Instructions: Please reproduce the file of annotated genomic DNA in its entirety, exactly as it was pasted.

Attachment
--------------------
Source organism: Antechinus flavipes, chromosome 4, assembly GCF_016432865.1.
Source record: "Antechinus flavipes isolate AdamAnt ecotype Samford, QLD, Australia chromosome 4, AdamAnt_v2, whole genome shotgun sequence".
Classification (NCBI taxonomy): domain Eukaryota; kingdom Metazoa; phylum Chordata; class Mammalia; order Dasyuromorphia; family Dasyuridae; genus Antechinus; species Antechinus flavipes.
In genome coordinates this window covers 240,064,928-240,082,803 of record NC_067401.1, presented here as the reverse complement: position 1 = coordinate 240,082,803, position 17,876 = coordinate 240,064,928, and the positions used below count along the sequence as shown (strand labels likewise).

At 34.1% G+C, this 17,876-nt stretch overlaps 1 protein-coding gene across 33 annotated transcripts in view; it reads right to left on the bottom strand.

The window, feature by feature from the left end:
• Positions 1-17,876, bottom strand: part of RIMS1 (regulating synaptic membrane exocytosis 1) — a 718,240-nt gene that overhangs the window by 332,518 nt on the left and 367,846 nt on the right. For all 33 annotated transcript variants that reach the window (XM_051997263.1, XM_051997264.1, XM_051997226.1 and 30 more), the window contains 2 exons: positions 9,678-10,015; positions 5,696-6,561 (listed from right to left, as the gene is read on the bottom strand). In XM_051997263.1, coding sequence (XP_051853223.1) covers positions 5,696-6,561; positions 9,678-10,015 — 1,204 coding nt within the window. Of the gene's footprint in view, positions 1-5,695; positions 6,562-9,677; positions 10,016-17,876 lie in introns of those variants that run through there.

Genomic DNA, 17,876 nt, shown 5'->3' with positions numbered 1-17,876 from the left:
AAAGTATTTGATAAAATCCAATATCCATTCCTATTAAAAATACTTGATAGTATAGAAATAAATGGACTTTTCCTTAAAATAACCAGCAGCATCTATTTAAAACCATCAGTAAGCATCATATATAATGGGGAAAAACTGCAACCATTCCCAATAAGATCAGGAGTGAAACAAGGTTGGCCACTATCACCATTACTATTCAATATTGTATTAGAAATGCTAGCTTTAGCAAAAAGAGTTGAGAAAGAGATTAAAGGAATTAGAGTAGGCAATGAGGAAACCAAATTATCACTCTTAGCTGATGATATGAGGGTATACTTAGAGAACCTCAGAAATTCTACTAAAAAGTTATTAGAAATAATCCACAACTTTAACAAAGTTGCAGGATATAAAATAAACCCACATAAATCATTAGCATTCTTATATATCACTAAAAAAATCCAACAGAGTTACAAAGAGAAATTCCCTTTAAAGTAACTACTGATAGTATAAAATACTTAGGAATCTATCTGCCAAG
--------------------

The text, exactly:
Source organism: Antechinus flavipes, chromosome 4, assembly GCF_016432865.1.
Source record: "Antechinus flavipes isolate AdamAnt ecotype Samford, QLD, Australia chromosome 4, AdamAnt_v2, whole genome shotgun sequence".
Classification (NCBI taxonomy): domain Eukaryota; kingdom Metazoa; phylum Chordata; class Mammalia; order Dasyuromorphia; family Dasyuridae; genus Antechinus; species Antechinus flavipes.
In genome coordinates this window covers 240,064,928-240,082,803 of record NC_067401.1, presented here as the reverse complement: position 1 = coordinate 240,082,803, position 17,876 = coordinate 240,064,928, and the positions used below count along the sequence as shown (strand labels likewise).

At 34.1% G+C, this 17,876-nt stretch overlaps 1 protein-coding gene across 33 annotated transcripts in view; it reads right to left on the bottom strand.

The window, feature by feature from the left end:
• Positions 1-17,876, bottom strand: part of RIMS1 (regulating synaptic membrane exocytosis 1) — a 718,240-nt gene that overhangs the window by 332,518 nt on the left and 367,846 nt on the right. For all 33 annotated transcript variants that reach the window (XM_051997263.1, XM_051997264.1, XM_051997226.1 and 30 more), the window contains 2 exons: positions 9,678-10,015; positions 5,696-6,561 (listed from right to left, as the gene is read on the bottom strand). In XM_051997263.1, coding sequence (XP_051853223.1) covers positions 5,696-6,561; positions 9,678-10,015 — 1,204 coding nt within the window. Of the gene's footprint in view, positions 1-5,695; positions 6,562-9,677; positions 10,016-17,876 lie in introns of those variants that run through there.

Genomic DNA, 17,876 nt, shown 5'->3' with positions numbered 1-17,876 from the left:
AAAGTATTTGATAAAATCCAATATCCATTCCTATTAAAAATACTTGATAGTATAGAAATAAATGGACTTTTCCTTAAAATAACCAGCAGCATCTATTTAAAACCATCAGTAAGCATCATATATAATGGGGAAAAACTGCAACCATTCCCAATAAGATCAGGAGTGAAACAAGGTTGGCCACTATCACCATTACTATTCAATATTGTATTAGAAATGCTAGCTTTAGCAAAAAGAGTTGAGAAAGAGATTAAAGGAATTAGAGTAGGCAATGAGGAAACCAAATTATCACTCTTAGCTGATGATATGAGGGTATACTTAGAGAACCTCAGAAATTCTACTAAAAAGTTATTAGAAATAATCCACAACTTTAACAAAGTTGCAGGATATAAAATAAACCCACATAAATCATTAGCATTCTTATATATCACTAAAAAAATCCAACAGAGTTACAAAGAGAAATTCCCTTTAAAGTAACTACTGATAGTATAAAATACTTAGGAATCTATCTGCCAAG